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[luhg-ij] /ˈlʌg ɪdʒ/
suitcases, trunks, etc.; baggage.
Origin of luggage
First recorded in 1590-1600; lug1 + -age
Related forms
luggageless, adjective Unabridged
Based on the Random House Dictionary, © Random House, Inc. 2018.
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Examples from the Web for luggage
Contemporary Examples
Historical Examples
  • Get this gentleman's luggage, and bring it to that hansom there.

    The Foolish Lovers St. John G. Ervine
  • Suppose she has to pay excess on her luggage, or to wrangle about contraband?

  • Mr. Channing had actually gone himself to see after the luggage.

    The Channings Mrs. Henry Wood
  • The place to which the luggage is to go is printed on this card.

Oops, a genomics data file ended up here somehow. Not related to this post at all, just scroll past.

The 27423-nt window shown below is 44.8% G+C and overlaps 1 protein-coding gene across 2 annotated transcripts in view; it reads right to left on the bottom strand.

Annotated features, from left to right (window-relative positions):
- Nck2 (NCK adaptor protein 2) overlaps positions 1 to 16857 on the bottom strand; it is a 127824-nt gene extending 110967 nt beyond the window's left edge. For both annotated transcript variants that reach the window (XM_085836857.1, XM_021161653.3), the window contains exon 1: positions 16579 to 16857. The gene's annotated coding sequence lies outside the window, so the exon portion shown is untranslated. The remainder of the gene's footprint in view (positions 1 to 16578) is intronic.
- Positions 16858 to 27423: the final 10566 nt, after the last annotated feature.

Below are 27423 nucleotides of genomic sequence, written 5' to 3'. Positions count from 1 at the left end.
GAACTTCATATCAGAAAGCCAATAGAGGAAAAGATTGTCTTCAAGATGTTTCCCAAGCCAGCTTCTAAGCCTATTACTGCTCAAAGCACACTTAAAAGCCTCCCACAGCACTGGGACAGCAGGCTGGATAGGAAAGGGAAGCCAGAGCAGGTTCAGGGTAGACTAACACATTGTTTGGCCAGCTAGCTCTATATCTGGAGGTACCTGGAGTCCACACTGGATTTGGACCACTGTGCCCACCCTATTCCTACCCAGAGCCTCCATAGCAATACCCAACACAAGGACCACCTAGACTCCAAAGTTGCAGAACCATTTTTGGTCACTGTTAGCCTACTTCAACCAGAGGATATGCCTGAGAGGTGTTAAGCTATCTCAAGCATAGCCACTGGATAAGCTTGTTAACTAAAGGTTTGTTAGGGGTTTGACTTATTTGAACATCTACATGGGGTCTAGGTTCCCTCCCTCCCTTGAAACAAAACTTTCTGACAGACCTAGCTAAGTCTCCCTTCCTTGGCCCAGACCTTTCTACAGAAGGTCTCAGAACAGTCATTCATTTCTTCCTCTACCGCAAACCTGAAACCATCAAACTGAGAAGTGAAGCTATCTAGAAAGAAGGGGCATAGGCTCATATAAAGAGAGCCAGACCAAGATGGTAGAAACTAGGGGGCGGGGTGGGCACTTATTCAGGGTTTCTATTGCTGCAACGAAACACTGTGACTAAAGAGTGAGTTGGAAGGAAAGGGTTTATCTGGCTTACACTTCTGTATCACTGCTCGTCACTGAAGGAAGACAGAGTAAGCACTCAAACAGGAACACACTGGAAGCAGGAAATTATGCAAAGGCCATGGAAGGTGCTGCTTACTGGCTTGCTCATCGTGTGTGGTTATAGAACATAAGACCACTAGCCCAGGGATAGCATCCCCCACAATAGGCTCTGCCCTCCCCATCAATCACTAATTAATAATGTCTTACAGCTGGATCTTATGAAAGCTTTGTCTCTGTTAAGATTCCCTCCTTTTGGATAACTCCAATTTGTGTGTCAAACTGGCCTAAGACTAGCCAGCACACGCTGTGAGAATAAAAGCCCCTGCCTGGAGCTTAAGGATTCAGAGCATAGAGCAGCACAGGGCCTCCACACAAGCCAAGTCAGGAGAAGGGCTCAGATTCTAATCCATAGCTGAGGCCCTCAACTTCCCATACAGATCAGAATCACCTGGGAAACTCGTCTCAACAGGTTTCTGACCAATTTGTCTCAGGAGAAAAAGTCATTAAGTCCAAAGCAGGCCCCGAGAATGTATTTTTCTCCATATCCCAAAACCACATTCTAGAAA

• "I have omnibuses and carts for them and their luggage," were the first words that Roden spoke.

    Roden's Corner Henry Seton Merriman
British Dictionary definitions for luggage


suitcases, trunks, etc, containing personal belongings for a journey; baggage
Word Origin
C16: perhaps from lug1, influenced in form by baggage
Collins English Dictionary - Complete & Unabridged 2012 Digital Edition
© William Collins Sons & Co. Ltd. 1979, 1986 © HarperCollins
Publishers 1998, 2000, 2003, 2005, 2006, 2007, 2009, 2012
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Word Origin and History for luggage

1590s, from lug (v.) "to drag" + -age; so, literally "what has to be lugged about" (or, in Johnson's definition, "any thing of more weight than value"). In 20c., the usual word for "baggage belonging to passengers."

Online Etymology Dictionary, © 2010 Douglas Harper
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